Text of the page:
BB: Definitely the latter occurs, but it's a combination of things. We go on the field with usually an idea of what we want to try to do in that series. It isn't just, 'What am I going to call here?' 'We're going to line up in this formation and run this play and then if that play goes okay then the next thing we're going to do is this and the next thing we're going to do is that' and that kind of thing. Now, you get a 40-yard gain or you get a holding penalty, then obviously that could change things. But it's kind of one play sets up another or one play complements another in some way, whatever it is, whether it's a formation or look or maybe you want to move your players around so they have to adjust to it. Or maybe you don't - maybe you want to leave them there so you see it the first time and then you kind of can see it the second time - is it the same or are they doing something different? It just depends on how you want to do it. We talk about that and assuming things go according to plan, then the plays would probably come off about as we planned on it. Of course things could change or sometimes the play goes to another hash mark and you have to flip the play or something like that. At the end of the play, then it would be called into him, yes. 'Okay, let's get them into this formation and we're going to run that play,' and then he would communicate that to the team. But a lot of times there's an anticipation of what's going to happen, so it doesn't really catch anybody by surprise. But again, occasionally sometimes things change and something might come up that we didn't say going onto the field 'this is something we're going to want to do.' But now the situation has presented itself and then we would call that formation, call that play. It's a combination of both.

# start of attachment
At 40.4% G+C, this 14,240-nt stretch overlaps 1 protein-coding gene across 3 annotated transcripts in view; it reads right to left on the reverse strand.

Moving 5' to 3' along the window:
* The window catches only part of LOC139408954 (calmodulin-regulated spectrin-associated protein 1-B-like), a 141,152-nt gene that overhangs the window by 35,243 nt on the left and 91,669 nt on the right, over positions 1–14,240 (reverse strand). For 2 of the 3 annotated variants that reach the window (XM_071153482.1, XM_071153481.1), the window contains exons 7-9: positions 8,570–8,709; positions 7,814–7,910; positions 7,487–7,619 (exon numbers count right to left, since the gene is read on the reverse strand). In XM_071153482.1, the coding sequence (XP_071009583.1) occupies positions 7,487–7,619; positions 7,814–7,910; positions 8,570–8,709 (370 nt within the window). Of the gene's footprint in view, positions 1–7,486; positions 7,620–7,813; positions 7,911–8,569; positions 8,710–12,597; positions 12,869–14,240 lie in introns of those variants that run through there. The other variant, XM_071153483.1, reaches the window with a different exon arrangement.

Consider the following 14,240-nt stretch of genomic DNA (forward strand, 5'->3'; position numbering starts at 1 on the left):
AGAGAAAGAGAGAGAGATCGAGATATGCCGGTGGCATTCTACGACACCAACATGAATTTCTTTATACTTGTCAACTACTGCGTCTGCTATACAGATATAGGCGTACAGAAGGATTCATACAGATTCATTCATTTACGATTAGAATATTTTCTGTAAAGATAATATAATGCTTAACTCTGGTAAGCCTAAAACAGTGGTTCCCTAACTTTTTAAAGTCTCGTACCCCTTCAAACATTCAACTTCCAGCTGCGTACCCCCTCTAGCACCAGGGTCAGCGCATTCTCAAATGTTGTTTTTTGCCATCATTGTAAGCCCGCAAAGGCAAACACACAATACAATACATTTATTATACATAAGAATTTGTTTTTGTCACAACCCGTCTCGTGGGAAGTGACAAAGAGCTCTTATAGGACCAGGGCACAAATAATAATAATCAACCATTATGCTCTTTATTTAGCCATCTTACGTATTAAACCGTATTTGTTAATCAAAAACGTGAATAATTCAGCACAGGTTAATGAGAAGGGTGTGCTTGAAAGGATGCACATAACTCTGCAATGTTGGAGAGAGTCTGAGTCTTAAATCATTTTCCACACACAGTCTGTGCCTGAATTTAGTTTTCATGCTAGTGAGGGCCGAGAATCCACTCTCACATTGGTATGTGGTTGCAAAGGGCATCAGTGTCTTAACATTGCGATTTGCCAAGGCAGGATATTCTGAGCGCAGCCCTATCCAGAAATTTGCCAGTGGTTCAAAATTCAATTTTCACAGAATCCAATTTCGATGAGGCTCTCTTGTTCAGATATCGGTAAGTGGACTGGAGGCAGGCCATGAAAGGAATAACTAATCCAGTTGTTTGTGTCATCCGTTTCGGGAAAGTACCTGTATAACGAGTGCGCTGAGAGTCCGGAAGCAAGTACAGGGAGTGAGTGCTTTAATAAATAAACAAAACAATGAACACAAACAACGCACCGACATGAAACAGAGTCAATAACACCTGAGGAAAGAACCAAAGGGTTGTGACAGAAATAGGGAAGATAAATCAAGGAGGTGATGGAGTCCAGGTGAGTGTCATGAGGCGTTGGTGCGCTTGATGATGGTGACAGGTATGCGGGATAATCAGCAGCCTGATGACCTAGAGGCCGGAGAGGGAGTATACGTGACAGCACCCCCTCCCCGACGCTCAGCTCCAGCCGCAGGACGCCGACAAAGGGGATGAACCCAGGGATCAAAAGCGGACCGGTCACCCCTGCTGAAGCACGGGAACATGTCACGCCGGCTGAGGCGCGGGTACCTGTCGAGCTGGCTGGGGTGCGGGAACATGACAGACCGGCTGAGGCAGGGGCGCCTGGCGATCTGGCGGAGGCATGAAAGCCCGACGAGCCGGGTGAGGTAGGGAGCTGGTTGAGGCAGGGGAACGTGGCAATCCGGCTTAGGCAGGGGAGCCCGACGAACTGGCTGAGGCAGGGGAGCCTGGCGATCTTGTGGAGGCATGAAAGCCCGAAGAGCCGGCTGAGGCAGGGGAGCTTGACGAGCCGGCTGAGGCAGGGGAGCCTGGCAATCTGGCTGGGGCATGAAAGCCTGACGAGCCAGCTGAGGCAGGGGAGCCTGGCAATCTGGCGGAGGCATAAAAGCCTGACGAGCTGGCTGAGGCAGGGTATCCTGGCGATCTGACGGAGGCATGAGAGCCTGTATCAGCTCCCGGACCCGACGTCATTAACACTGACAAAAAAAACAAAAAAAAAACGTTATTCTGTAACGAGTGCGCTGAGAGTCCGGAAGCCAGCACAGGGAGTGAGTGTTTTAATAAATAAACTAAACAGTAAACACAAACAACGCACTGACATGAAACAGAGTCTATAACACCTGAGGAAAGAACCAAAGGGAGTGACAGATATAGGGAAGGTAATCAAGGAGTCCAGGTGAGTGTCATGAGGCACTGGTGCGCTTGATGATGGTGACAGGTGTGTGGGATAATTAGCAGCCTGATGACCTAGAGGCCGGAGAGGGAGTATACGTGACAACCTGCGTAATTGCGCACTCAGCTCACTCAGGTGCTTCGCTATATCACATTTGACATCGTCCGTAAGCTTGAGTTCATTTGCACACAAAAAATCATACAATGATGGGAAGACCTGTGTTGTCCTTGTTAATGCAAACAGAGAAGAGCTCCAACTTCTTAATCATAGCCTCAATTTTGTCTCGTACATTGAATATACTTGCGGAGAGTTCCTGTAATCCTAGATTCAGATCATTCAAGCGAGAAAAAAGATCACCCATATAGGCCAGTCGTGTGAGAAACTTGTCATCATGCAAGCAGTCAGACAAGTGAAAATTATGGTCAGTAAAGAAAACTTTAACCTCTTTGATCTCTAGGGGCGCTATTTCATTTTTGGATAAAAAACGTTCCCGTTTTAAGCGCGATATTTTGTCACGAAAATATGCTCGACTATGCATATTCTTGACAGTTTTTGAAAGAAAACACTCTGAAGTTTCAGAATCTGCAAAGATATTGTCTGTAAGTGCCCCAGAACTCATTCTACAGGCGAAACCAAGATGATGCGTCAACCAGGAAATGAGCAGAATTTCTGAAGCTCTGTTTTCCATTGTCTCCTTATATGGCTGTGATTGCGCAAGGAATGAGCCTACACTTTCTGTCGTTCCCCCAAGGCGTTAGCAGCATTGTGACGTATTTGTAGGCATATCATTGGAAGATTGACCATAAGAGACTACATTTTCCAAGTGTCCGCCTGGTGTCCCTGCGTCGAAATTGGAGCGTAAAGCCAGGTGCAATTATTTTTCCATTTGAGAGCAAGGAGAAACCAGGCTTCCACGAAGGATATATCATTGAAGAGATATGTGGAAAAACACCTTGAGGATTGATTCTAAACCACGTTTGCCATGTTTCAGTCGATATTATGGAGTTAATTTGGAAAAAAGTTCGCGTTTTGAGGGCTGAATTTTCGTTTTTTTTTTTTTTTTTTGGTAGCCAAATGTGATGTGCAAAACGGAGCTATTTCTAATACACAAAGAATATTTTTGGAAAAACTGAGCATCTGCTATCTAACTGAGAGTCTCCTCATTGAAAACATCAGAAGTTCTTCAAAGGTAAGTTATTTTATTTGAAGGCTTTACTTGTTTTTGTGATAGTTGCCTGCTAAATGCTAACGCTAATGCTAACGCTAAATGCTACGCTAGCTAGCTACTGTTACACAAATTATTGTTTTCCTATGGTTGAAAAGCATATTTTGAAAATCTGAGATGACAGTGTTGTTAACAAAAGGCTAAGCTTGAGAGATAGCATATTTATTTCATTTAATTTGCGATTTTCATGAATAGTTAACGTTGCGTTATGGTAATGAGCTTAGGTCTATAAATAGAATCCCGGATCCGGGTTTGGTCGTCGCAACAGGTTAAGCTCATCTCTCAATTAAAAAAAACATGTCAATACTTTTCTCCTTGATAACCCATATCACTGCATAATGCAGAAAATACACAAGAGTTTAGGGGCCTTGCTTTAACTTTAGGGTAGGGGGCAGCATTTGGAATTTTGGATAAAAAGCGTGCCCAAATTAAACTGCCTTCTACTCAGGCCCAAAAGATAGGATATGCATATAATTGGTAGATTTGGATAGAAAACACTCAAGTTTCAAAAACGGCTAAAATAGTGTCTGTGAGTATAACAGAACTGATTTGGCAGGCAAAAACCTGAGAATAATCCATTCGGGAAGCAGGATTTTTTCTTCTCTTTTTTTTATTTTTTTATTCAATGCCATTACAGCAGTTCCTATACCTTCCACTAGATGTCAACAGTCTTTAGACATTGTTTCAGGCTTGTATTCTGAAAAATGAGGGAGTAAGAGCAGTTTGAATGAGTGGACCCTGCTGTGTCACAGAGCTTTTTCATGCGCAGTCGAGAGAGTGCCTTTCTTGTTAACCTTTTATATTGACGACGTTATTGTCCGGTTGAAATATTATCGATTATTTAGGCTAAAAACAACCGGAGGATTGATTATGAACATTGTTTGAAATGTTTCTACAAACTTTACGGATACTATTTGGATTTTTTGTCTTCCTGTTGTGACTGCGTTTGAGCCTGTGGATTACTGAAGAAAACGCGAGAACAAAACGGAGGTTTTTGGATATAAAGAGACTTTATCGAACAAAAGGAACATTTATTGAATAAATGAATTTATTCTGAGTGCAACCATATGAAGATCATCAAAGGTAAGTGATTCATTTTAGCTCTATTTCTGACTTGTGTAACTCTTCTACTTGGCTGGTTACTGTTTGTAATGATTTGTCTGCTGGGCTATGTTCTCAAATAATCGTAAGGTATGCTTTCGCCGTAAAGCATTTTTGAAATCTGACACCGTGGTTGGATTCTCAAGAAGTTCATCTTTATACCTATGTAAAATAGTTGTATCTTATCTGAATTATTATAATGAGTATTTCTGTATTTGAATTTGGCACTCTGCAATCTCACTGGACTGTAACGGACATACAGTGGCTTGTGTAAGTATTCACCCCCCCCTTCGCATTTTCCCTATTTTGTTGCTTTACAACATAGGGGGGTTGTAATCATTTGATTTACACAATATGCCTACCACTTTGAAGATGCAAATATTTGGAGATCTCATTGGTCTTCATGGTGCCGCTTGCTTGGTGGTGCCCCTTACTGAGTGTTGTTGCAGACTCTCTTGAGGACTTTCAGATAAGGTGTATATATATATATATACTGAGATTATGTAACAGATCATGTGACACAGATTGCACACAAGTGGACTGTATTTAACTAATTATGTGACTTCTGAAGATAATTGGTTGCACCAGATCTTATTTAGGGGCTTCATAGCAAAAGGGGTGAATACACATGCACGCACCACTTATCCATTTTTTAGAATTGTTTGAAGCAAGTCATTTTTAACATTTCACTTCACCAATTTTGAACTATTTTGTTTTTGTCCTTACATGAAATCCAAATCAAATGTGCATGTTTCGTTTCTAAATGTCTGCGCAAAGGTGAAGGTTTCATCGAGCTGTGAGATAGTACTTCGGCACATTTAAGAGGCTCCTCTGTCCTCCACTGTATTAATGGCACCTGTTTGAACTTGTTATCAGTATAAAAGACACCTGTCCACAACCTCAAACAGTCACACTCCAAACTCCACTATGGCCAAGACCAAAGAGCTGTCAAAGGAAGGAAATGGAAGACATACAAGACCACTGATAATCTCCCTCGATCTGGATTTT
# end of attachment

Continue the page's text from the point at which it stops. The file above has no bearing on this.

Q: Any indication on Brandon Spikes of whether that might be a serious or long-term injury?
BB: No, he's having some tests done today and we'll see how he responds. It's hard to tell right after the game - a lot of adrenaline going and all that. Take a look at it today and see what it looks like tomorrow. Sometimes those things clear up and they're bruises; sometimes they're more than that and it takes a little bit longer. Probably a little better idea tomorrow and we'll see whether he can practice on Wednesday.
Q: When you look at balance and predictability and you see that at the end of the game there were 15 targets to Wes Welker and 10 targets to Rob Gronkowski, do you come back and say 'That's too much. We have to figure out a way to get away from that?' Or is it OK if the defense was dictating that? Is there a fine line between the defense dictating and knocking on the same door too often?